from The American Heritage® Dictionary of the English Language, 5th Edition.

  • noun A small ornamental mat, usually of lace or linen.
  • noun A small table napkin.

from The Century Dictionary.

  • noun An old kind of woolen stuff. Also used attributively.
  • noun A small ornamental napkin, often in colors, fringed and embroidered, and brought on the dinner-table on a dessert-plate, with the finger-bowl, etc., arranged upon it: also used for many similar purposes.
  • noun Also spelled doyley.

from the GNU version of the Collaborative International Dictionary of English.

  • noun obsolete A kind of woolen stuff.
  • noun A small napkin, used at table with the fruit, etc.; -- commonly colored and fringed.

from Wiktionary, Creative Commons Attribution/Share-Alike License.

  • noun A small ornamental piece of lace or linen or paper used to protect a surface from scratches by hard objects such as vases or bowls; or to decorate a plate of food.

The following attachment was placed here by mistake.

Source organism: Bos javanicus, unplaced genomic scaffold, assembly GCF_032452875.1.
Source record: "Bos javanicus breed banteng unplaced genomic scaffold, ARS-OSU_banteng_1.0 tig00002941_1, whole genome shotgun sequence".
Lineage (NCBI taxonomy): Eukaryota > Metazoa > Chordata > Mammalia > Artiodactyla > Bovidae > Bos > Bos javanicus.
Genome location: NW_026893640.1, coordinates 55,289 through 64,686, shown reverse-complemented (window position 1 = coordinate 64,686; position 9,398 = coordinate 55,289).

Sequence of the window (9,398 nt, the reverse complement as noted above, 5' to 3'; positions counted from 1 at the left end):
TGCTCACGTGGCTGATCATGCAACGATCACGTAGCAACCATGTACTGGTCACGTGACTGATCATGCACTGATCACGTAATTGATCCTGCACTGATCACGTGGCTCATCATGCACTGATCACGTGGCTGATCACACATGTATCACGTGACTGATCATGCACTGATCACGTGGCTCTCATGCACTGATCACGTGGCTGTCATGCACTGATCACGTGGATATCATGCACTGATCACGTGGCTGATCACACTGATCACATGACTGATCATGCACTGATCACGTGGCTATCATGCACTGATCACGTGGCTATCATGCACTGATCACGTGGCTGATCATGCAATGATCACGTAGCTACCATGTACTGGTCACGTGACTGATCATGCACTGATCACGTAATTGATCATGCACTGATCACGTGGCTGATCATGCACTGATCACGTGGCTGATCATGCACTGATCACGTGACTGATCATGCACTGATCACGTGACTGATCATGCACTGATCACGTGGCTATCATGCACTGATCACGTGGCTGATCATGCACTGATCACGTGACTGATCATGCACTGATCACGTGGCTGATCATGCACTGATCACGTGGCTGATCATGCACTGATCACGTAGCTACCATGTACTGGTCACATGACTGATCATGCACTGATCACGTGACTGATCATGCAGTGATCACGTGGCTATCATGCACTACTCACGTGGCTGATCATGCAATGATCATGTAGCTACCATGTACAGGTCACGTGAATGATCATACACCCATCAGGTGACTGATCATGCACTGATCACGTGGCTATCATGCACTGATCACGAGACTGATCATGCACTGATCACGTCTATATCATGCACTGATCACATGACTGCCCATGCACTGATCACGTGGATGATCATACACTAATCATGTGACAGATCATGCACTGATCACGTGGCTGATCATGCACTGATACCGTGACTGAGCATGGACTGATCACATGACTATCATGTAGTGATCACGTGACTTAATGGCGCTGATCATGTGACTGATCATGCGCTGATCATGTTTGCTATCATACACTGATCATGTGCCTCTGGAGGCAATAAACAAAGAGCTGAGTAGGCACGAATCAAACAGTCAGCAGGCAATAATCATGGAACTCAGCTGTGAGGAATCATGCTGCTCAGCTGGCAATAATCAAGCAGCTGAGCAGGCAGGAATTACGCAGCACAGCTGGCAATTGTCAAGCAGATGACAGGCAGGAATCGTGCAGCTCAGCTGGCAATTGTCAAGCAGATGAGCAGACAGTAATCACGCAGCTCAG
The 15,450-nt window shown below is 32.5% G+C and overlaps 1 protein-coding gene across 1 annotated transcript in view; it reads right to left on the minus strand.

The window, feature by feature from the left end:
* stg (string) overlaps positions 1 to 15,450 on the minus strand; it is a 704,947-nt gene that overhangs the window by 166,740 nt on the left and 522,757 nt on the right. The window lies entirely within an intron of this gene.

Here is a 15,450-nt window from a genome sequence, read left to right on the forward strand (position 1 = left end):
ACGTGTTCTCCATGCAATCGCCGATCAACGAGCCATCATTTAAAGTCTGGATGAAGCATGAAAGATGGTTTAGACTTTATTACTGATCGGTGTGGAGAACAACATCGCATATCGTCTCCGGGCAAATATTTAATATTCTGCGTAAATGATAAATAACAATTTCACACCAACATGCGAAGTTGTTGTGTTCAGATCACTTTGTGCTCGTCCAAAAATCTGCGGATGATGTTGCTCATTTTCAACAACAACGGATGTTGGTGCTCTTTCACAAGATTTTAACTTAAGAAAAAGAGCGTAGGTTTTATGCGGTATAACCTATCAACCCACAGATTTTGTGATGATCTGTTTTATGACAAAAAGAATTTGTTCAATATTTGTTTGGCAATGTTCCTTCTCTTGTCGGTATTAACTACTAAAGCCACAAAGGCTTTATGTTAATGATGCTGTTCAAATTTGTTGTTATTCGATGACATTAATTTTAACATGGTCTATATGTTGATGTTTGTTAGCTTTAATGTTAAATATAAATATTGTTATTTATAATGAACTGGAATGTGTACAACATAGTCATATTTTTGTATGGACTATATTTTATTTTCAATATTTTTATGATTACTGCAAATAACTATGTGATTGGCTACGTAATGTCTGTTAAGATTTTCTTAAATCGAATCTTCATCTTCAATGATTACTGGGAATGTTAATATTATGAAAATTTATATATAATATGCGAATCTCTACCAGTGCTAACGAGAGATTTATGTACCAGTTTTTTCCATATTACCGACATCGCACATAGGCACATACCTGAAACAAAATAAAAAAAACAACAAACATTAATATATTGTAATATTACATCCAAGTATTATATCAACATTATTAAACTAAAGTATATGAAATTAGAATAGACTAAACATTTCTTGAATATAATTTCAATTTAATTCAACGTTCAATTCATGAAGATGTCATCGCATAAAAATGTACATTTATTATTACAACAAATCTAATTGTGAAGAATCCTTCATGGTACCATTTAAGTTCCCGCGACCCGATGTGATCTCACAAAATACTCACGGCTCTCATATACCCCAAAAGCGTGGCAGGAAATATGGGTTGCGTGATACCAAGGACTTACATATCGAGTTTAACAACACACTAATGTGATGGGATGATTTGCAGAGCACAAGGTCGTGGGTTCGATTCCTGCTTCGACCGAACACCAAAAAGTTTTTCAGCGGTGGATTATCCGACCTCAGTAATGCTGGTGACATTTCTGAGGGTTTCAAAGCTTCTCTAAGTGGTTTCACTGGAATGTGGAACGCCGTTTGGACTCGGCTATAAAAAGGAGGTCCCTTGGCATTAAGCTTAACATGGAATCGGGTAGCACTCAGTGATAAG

from WordNet 3.0 Copyright 2006 by Princeton University. All rights reserved.

  • noun a small round piece of linen placed under a dish or bowl


from The American Heritage® Dictionary of the English Language, 4th Edition

[After Doily, or , Doyly, 18th-century London draper.]

from Wiktionary, Creative Commons Attribution/Share-Alike License

From Doiley, the name of a 17th-century London draper.


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  • Found with the antimacassar and the aspidistra.

    December 19, 2006

  • hehehe this is just so much fun to say... doilydoilydoily! okok i'm done. [:

    March 10, 2008

  • Evelyn, a modified dog, viewed the quivering fringe of a special doily, draped across the piano with some surprise. -- Frank Zappa

    It's unclear as to whether or not there should be a comma after "piano." When Frank sings/says it, there is no comma, and while it is more accessible with a comma, it works somewhat without.

    May 19, 2009

  • See explanation on d'oyley.

    April 13, 2010